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Mozilla shares an in-depth look at the design philosophy behind Firefox OS

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Mozilla firefox OS
Mozilla firefox OS

For those who are waiting for Mozilla to finally take the wraps off Firefox OS, "early 2013" feels a long ways off. However, if you want to whet your appetite for the long-awaited project, the official Mozilla blog has shared a wealth of details behind the design of the forthcoming OS. The post itself is essentially a recap of a presentation given at MozCamp Warsaw earlier this month; in it, designer Patryk Adamczyk walks through the design philosophy, iconography, typography, and sound elements involved in making Firefox OS a beautiful and modern tool.

There's an incredible amount of detail in this post, but it gives a great idea of how the OS will look and function — for example, content layering through the use of sliding panes (like in Facebook and Sparrow's iOS apps) appear to be a key design element. Mozilla also laid out the details on when to use light backgrounds vs. dark backgrounds, the latter of which are meant to be reserved for media applications to create a more "cinematic" experience. On the other hand, productivity apps with an emphasis on typography are meant to have a white background to "create a sense of an office."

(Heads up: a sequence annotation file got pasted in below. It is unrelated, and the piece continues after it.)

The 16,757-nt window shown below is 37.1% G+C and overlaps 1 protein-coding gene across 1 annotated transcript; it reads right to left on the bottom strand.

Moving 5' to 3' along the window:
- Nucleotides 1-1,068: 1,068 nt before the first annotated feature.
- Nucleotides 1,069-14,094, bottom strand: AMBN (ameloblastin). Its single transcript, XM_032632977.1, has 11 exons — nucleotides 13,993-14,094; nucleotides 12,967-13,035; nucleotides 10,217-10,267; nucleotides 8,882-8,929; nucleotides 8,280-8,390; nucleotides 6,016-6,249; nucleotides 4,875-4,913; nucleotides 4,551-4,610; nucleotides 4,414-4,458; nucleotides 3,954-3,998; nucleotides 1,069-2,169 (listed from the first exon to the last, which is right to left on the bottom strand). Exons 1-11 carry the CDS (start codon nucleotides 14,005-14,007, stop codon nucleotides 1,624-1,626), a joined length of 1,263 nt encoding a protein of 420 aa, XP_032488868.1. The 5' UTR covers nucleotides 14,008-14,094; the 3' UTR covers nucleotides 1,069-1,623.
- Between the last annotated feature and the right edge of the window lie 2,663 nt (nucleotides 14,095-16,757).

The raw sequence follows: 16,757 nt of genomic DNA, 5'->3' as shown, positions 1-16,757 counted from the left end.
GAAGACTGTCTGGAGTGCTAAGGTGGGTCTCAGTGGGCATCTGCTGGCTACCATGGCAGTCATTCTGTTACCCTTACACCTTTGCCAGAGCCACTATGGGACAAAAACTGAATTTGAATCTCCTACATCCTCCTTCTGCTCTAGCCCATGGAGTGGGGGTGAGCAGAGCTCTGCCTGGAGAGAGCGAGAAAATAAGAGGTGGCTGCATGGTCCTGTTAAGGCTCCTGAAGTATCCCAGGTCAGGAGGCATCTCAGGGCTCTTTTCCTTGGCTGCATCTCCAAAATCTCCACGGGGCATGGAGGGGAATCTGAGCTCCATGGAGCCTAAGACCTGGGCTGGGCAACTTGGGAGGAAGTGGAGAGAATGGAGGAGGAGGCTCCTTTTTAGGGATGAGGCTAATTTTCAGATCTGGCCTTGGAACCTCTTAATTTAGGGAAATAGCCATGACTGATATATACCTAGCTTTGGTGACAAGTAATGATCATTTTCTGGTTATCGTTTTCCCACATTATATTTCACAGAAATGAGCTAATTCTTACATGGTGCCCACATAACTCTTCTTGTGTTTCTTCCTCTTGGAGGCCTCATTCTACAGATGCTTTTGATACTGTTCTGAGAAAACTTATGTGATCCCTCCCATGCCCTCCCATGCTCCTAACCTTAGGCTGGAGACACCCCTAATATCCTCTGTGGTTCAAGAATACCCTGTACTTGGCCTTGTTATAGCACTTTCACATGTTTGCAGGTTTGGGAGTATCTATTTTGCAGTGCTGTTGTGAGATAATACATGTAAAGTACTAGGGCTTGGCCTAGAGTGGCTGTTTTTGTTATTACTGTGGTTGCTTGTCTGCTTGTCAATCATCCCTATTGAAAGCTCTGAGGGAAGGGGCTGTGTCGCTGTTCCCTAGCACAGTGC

Additionally, Mozilla showed off its homescreen, app grid, and lock screen, which feels like a nice mashup of WebOS and Android, while some of its built-in apps share a small bit of iOS' skeuomorphic tendencies while being much more elegant and less gaudy. Overall, it's a handsome-looking OS that appears to have had a lot of thought put into it long before a phone would be available in consumers hands — we imagine that it won't need to go through the same major visual revisions that Android did over the years.